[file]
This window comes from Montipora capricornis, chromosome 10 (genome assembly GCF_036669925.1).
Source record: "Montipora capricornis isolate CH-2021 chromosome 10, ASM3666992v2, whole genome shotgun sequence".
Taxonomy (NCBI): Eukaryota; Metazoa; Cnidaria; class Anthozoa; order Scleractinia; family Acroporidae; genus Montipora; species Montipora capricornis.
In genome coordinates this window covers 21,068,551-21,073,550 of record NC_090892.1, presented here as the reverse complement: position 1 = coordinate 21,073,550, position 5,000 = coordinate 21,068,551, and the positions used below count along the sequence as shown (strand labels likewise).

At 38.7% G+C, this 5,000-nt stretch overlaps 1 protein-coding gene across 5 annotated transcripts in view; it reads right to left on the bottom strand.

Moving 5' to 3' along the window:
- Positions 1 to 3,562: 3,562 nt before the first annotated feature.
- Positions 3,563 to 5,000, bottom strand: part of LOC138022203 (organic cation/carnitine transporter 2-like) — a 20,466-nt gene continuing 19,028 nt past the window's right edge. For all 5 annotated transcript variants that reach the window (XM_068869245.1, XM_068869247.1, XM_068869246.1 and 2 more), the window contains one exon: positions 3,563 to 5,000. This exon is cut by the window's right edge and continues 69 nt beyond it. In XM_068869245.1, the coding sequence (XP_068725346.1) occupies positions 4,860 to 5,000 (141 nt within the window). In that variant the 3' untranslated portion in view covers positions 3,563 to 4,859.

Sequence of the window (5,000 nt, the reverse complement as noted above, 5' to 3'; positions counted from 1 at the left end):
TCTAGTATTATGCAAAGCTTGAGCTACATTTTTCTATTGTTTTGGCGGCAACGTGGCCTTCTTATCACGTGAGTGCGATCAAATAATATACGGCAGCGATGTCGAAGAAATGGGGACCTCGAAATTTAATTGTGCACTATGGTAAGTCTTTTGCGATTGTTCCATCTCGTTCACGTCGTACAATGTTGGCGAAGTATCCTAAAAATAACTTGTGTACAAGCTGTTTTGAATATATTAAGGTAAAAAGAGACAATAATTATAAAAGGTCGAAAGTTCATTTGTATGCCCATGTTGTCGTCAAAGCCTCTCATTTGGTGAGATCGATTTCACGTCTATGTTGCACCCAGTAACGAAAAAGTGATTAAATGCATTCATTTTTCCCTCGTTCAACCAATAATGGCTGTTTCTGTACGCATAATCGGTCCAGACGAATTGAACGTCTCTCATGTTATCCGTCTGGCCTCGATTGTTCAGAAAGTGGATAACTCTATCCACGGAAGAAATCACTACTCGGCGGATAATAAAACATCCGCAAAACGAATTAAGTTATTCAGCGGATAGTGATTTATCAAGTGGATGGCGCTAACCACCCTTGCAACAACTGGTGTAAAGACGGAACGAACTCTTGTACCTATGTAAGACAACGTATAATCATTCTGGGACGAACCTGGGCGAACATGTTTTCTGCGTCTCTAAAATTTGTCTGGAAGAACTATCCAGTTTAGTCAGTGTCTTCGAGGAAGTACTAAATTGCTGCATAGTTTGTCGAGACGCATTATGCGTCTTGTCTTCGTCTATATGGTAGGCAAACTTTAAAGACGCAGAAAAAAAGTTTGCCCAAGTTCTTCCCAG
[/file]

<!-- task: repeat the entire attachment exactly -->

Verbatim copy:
This window comes from Montipora capricornis, chromosome 10 (genome assembly GCF_036669925.1).
Source record: "Montipora capricornis isolate CH-2021 chromosome 10, ASM3666992v2, whole genome shotgun sequence".
Taxonomy (NCBI): Eukaryota; Metazoa; Cnidaria; class Anthozoa; order Scleractinia; family Acroporidae; genus Montipora; species Montipora capricornis.
In genome coordinates this window covers 21,068,551-21,073,550 of record NC_090892.1, presented here as the reverse complement: position 1 = coordinate 21,073,550, position 5,000 = coordinate 21,068,551, and the positions used below count along the sequence as shown (strand labels likewise).

At 38.7% G+C, this 5,000-nt stretch overlaps 1 protein-coding gene across 5 annotated transcripts in view; it reads right to left on the bottom strand.

Moving 5' to 3' along the window:
- Positions 1 to 3,562: 3,562 nt before the first annotated feature.
- Positions 3,563 to 5,000, bottom strand: part of LOC138022203 (organic cation/carnitine transporter 2-like) — a 20,466-nt gene continuing 19,028 nt past the window's right edge. For all 5 annotated transcript variants that reach the window (XM_068869245.1, XM_068869247.1, XM_068869246.1 and 2 more), the window contains one exon: positions 3,563 to 5,000. This exon is cut by the window's right edge and continues 69 nt beyond it. In XM_068869245.1, the coding sequence (XP_068725346.1) occupies positions 4,860 to 5,000 (141 nt within the window). In that variant the 3' untranslated portion in view covers positions 3,563 to 4,859.

Sequence of the window (5,000 nt, the reverse complement as noted above, 5' to 3'; positions counted from 1 at the left end):
TCTAGTATTATGCAAAGCTTGAGCTACATTTTTCTATTGTTTTGGCGGCAACGTGGCCTTCTTATCACGTGAGTGCGATCAAATAATATACGGCAGCGATGTCGAAGAAATGGGGACCTCGAAATTTAATTGTGCACTATGGTAAGTCTTTTGCGATTGTTCCATCTCGTTCACGTCGTACAATGTTGGCGAAGTATCCTAAAAATAACTTGTGTACAAGCTGTTTTGAATATATTAAGGTAAAAAGAGACAATAATTATAAAAGGTCGAAAGTTCATTTGTATGCCCATGTTGTCGTCAAAGCCTCTCATTTGGTGAGATCGATTTCACGTCTATGTTGCACCCAGTAACGAAAAAGTGATTAAATGCATTCATTTTTCCCTCGTTCAACCAATAATGGCTGTTTCTGTACGCATAATCGGTCCAGACGAATTGAACGTCTCTCATGTTATCCGTCTGGCCTCGATTGTTCAGAAAGTGGATAACTCTATCCACGGAAGAAATCACTACTCGGCGGATAATAAAACATCCGCAAAACGAATTAAGTTATTCAGCGGATAGTGATTTATCAAGTGGATGGCGCTAACCACCCTTGCAACAACTGGTGTAAAGACGGAACGAACTCTTGTACCTATGTAAGACAACGTATAATCATTCTGGGACGAACCTGGGCGAACATGTTTTCTGCGTCTCTAAAATTTGTCTGGAAGAACTATCCAGTTTAGTCAGTGTCTTCGAGGAAGTACTAAATTGCTGCATAGTTTGTCGAGACGCATTATGCGTCTTGTCTTCGTCTATATGGTAGGCAAACTTTAAAGACGCAGAAAAAAAGTTTGCCCAAGTTCTTCCCAG